Fast-Track Rehabilitation Projects Win Race against Time, Temperature and Tourists

April 6, 2006

Now, the facility has only two months out of the year—May and October—when flows are low enough to take components such as clarifiers and filters off-line for repairs.

“That’s why when I start looking at a major project—one that involves pulling process capacity off-line—I have to schedule it when I think I can hit those periods of minimum population that will result in minimum flows,” Anderson said. “Then, I need crews to hit the ground running.”

Rehab in the Rockies
When the new millennium arrived, some of the equipment at the Aspen plant had been in use for more than 30 years and was in need of serious rehabilitation .

“Our filters had serious underdrain problems and had ceased to operate efficiently. After a thorough evaluation of all of the options, USFilter was chosen to handle the rehabilitation of Filter Number One.” Anderson selected the second week in October 2000 for the work to begin, knowing that everything had to be up and running, full-tilt, before Thanksgiving.

“This was my first operation with USFilter,” Anderson explained. “I deal with contractors all the time, but the USFilter crew really impressed me. I was depending on them to get it done in time and they did—with time to spare.”

“The next year, with Filter Number Two, we also had a short window, but I was not as concerned as I was with the first one because Filter Number One was now able to accommodate as much flow as both filters has handled previously.”

Tackling the clarifiers
“Basically, with Clarifier Number One, the USFilter crew had to rip out every bit of the steel, all of the steel bridge and gear drive—the works. Everything had to come out of this clarifier except for the base of the center column, which provides the feed to the unit.”

Anderson allowed four weeks for the completion of the project, but the USFilter team finished in just three weeks.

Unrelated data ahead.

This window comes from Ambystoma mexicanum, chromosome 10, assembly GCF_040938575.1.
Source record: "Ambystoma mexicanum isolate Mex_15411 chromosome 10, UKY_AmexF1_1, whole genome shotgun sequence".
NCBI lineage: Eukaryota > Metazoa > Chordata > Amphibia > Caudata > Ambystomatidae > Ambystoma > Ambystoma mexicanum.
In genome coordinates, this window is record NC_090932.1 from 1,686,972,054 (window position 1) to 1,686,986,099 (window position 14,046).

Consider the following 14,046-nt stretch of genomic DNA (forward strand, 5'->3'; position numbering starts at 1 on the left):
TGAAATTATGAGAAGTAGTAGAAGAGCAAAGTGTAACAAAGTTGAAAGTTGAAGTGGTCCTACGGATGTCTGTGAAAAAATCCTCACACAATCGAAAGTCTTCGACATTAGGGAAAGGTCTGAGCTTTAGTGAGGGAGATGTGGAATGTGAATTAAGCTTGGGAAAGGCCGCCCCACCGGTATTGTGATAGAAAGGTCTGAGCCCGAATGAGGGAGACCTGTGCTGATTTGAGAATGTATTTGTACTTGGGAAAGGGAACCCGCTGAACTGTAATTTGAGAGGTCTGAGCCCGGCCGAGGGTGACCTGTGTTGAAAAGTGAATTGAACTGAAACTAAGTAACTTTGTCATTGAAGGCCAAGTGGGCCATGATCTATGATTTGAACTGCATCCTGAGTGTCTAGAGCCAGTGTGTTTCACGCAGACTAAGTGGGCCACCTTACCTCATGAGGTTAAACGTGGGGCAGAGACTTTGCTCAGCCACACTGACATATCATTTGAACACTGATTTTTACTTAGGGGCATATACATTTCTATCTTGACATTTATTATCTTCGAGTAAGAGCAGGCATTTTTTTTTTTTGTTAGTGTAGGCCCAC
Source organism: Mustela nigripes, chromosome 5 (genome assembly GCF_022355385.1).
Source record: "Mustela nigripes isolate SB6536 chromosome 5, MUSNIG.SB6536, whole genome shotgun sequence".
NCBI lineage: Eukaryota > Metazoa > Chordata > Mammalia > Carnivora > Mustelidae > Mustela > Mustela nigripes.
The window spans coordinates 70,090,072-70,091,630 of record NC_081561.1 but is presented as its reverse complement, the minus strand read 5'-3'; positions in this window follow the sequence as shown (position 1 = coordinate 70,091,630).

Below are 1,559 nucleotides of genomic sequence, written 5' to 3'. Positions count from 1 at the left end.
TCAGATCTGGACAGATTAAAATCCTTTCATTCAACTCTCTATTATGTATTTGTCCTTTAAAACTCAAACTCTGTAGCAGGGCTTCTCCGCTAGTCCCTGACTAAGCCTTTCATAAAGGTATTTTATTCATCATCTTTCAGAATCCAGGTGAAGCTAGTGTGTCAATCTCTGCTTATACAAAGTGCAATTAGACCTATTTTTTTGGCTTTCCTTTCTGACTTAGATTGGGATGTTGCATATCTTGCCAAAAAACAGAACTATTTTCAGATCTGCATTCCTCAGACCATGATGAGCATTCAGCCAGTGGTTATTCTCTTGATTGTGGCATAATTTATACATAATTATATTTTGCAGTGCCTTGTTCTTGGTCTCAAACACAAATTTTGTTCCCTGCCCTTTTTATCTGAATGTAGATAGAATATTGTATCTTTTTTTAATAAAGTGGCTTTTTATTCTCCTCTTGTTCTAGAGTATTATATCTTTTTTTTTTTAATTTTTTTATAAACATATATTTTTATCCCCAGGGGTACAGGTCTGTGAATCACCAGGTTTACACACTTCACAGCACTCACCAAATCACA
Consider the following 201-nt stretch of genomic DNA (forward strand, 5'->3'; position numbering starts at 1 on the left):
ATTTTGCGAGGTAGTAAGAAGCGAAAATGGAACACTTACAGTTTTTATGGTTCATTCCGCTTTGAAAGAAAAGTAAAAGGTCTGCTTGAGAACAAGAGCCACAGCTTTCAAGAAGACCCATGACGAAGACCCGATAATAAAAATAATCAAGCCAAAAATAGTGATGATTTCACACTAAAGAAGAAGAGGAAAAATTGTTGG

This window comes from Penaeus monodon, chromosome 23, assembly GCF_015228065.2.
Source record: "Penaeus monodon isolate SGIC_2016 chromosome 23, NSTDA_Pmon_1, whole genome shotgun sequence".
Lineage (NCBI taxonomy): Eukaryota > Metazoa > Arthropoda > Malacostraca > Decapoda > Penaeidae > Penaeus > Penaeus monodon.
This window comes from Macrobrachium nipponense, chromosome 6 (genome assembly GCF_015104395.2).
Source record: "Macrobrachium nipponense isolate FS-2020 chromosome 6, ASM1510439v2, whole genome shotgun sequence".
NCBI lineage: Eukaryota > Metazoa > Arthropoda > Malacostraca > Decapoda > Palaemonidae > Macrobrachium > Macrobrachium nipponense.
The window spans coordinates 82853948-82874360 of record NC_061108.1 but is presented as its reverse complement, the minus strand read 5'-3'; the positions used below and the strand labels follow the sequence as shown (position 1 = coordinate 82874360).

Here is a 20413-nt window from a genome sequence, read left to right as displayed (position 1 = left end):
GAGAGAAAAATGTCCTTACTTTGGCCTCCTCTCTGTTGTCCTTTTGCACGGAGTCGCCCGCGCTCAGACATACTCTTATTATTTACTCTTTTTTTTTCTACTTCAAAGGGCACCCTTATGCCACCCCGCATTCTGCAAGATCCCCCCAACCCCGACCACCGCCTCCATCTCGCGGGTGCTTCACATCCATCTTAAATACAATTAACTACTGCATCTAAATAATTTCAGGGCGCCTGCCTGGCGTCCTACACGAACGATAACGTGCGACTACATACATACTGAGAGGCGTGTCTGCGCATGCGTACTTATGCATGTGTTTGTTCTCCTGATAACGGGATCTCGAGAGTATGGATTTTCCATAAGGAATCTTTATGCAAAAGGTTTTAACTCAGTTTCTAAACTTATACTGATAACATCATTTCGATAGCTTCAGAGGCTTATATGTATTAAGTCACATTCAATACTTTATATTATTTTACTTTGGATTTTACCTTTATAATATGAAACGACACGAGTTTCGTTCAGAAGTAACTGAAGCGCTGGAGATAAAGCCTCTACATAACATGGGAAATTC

“With Clarifier Number Three and Clarifier Number Two, their locations allowed me to cut a 7-ft by 7-ft hole in the outside wall to make it a bit easier for the rehab crew,” Anderson said. “On these clarifiers, they were able to work from the outside. This allowed them to use a boom-forklift to move components in and out of the building much easier.”

According to Anderson, this “window” approach sped up the project and made it easier for the crew.

“Plus, when I got through, instead of rebuilding the wall with opaque blocks, I installed glass block in the space so now I’ve got a really great window that brings in natural light,” Anderson said.

No two alike
When it comes to retrofit and rehab projects , literally, no two are alike. Anderson has completed five rehab projects in the last five years, and with each individual project, there have been unique challenges—some physical, some mechanical, and some 100% local in nature (such as snow in July and extremely limiting time-frames).

“I’ve had three different supervisors on the jobs,” Anderson said. “Basically, five different operations, but each project turned out to be equally perfect. It’s quite a track record.”

According to Anderson, USFilter’s retrofit and rehab team is tops in the business.

“If I have a rehab project or I have something to do; ‘Can USFilter do this?’ that’s my first question.”

About the Author

Jimmy Speigner